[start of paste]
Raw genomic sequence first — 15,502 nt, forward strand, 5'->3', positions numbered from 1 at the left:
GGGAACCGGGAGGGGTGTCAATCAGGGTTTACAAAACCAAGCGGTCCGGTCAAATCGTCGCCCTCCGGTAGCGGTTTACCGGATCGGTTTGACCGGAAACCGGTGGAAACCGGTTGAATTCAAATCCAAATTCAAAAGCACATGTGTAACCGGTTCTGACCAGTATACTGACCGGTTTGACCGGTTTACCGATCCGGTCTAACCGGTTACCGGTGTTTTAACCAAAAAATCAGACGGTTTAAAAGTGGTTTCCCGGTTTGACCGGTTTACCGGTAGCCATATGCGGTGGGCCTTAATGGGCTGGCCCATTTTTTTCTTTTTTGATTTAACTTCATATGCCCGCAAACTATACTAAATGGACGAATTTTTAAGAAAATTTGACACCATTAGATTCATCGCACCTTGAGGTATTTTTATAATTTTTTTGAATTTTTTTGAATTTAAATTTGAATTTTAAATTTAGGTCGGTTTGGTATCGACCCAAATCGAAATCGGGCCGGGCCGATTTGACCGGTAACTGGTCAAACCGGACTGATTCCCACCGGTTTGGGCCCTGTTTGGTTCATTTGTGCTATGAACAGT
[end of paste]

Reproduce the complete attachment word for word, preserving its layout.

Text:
Raw genomic sequence first — 15,502 nt, forward strand, 5'->3', positions numbered from 1 at the left:
GGGAACCGGGAGGGGTGTCAATCAGGGTTTACAAAACCAAGCGGTCCGGTCAAATCGTCGCCCTCCGGTAGCGGTTTACCGGATCGGTTTGACCGGAAACCGGTGGAAACCGGTTGAATTCAAATCCAAATTCAAAAGCACATGTGTAACCGGTTCTGACCAGTATACTGACCGGTTTGACCGGTTTACCGATCCGGTCTAACCGGTTACCGGTGTTTTAACCAAAAAATCAGACGGTTTAAAAGTGGTTTCCCGGTTTGACCGGTTTACCGGTAGCCATATGCGGTGGGCCTTAATGGGCTGGCCCATTTTTTTCTTTTTTGATTTAACTTCATATGCCCGCAAACTATACTAAATGGACGAATTTTTAAGAAAATTTGACACCATTAGATTCATCGCACCTTGAGGTATTTTTATAATTTTTTTGAATTTTTTTGAATTTAAATTTGAATTTTAAATTTAGGTCGGTTTGGTATCGACCCAAATCGAAATCGGGCCGGGCCGATTTGACCGGTAACTGGTCAAACCGGACTGATTCCCACCGGTTTGGGCCCTGTTTGGTTCATTTGTGCTATGAACAGT